Misery loves company that's why I'm blogging tonight. I need virtual commiserating! HA!

No, I just had to vent about the girl today. First, she woke up at 5:50 and didn't go back to sleep, or to her own room. Meanwhile, the rooster in the other bedroom managed to sleep til 6:45. If it ain't one, it's the other.

She then proceeded to exhaust me with her disobedience. I took away the crayons before 8 AM, computer game time before lunch, and swim time before nap. I really hoped she would wake up better behaved because I was running out of things to do with her.

What I hate most of all on these days is my own anger. I hate when I lose my cool, I hate when I hurt others, especially my precious girl, in my anger. I hate how I sound. I hate the ineffectiveness of anger. I don't win. She doesn't behave better. I don't feel better.

I'm learning what to let slide and how to pick my battles. I'm trying to have foresight--to see how my reaction in a situation has consequences, good or bad. I'm trying not to use my s**t pass! And I'm praying as much for my own heart as I am hers.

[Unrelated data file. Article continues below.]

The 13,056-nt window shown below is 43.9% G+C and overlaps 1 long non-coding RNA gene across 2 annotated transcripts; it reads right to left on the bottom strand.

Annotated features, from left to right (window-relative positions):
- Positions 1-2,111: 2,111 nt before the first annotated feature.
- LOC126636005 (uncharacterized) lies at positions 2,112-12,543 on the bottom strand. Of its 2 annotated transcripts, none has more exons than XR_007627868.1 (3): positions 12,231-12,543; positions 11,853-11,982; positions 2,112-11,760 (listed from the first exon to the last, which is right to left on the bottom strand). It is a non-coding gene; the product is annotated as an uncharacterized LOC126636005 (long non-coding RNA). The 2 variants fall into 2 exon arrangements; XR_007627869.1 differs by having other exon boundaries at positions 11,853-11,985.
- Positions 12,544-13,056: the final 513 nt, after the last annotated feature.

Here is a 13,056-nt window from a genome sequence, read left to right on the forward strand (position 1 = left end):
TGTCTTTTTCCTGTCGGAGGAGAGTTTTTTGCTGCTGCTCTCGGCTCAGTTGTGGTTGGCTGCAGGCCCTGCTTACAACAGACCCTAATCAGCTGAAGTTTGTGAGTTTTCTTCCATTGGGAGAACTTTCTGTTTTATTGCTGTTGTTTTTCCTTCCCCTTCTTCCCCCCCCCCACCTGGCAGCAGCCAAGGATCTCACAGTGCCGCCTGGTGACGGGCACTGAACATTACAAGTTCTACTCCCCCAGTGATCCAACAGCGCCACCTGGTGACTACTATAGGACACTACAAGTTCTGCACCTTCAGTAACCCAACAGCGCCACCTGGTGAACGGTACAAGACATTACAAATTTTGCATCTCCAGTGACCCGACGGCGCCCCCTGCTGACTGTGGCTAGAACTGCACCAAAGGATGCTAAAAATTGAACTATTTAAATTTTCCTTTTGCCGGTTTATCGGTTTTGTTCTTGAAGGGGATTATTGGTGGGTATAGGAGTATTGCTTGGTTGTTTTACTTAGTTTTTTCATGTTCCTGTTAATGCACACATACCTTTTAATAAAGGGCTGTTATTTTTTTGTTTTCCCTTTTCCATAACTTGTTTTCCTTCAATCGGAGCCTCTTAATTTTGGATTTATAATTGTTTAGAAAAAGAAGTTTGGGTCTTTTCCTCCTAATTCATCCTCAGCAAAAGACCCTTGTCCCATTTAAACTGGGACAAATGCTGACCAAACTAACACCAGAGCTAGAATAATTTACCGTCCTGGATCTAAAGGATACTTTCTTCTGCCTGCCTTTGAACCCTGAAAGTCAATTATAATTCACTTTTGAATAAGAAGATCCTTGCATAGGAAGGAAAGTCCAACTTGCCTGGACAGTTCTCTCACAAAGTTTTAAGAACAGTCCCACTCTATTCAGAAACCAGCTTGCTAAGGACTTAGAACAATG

In other news, Benjamin was a doll today and his first tooth has made an appearance.

Love you all!

Friday, June 1, 2007

Birthday Boy and Other People

Dave's birthday was yesterday. #29 for him which means I'm only two years away from 3-0 (cuz it's all about me, right?). In lieu of presents, (because we're planning a NYC trip at the end of the summer), Rebekah made him a birthday crown and he proudly wore it on the way to work and back home again. Poor guy had to take the garbage out on his birthday. I did make a chocolate pie for dessert. Thankfully, meringue covers a really sad looking crust.

Then it's been the day of lots of people. The kids and I spent the day at Dave's parents where his sister and family were. Rebekah had an Oreo, vanilla ice cream, and no nap until we got in the car at 3:30. Ben slept for 3 hours and missed most of the action. Then a friend from college who now lives in Denver stopped by. He was actually my friend first. We met when Dave was living in Titusville and commuting to school. Then when Dave moved back to Orlando and our friends merged, he and Dave became friends too. He's one of the few people we keep up with semi-regularly (like once a year) which is a lot for Dave. The guys went out for wings and pool while I had book club (more people!) and then came back for the leftover desserts. So we had some remembering of people we haven't talked about in a long time and stayed up too late.

And now I really must be going to bed.